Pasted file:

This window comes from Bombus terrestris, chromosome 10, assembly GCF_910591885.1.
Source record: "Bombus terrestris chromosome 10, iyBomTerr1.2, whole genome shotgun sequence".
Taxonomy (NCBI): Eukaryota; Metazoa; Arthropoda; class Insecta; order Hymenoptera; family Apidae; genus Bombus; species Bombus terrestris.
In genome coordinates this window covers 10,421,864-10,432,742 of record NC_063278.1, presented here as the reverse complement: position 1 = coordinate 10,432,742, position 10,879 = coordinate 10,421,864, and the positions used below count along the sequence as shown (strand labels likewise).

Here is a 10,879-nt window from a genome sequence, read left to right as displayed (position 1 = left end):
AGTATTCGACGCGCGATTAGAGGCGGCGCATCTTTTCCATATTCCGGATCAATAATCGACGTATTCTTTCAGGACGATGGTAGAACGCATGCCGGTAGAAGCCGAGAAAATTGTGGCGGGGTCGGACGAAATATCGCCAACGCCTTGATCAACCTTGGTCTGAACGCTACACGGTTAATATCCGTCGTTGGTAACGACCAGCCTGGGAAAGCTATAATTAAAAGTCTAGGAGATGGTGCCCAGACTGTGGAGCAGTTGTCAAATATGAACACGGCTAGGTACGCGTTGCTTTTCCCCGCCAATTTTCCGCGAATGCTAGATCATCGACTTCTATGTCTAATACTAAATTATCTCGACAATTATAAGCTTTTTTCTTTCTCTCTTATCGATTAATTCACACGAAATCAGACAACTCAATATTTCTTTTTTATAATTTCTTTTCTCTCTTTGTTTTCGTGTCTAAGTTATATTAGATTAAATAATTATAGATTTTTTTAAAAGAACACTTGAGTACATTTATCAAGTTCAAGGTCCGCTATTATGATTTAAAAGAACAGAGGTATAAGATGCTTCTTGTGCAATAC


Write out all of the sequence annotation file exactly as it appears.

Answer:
This window comes from Bombus terrestris, chromosome 10, assembly GCF_910591885.1.
Source record: "Bombus terrestris chromosome 10, iyBomTerr1.2, whole genome shotgun sequence".
Taxonomy (NCBI): Eukaryota; Metazoa; Arthropoda; class Insecta; order Hymenoptera; family Apidae; genus Bombus; species Bombus terrestris.
In genome coordinates this window covers 10,421,864-10,432,742 of record NC_063278.1, presented here as the reverse complement: position 1 = coordinate 10,432,742, position 10,879 = coordinate 10,421,864, and the positions used below count along the sequence as shown (strand labels likewise).

Here is a 10,879-nt window from a genome sequence, read left to right as displayed (position 1 = left end):
AGTATTCGACGCGCGATTAGAGGCGGCGCATCTTTTCCATATTCCGGATCAATAATCGACGTATTCTTTCAGGACGATGGTAGAACGCATGCCGGTAGAAGCCGAGAAAATTGTGGCGGGGTCGGACGAAATATCGCCAACGCCTTGATCAACCTTGGTCTGAACGCTACACGGTTAATATCCGTCGTTGGTAACGACCAGCCTGGGAAAGCTATAATTAAAAGTCTAGGAGATGGTGCCCAGACTGTGGAGCAGTTGTCAAATATGAACACGGCTAGGTACGCGTTGCTTTTCCCCGCCAATTTTCCGCGAATGCTAGATCATCGACTTCTATGTCTAATACTAAATTATCTCGACAATTATAAGCTTTTTTCTTTCTCTCTTATCGATTAATTCACACGAAATCAGACAACTCAATATTTCTTTTTTATAATTTCTTTTCTCTCTTTGTTTTCGTGTCTAAGTTATATTAGATTAAATAATTATAGATTTTTTTAAAAGAACACTTGAGTACATTTATCAAGTTCAAGGTCCGCTATTATGATTTAAAAGAACAGAGGTATAAGATGCTTCTTGTGCAATAC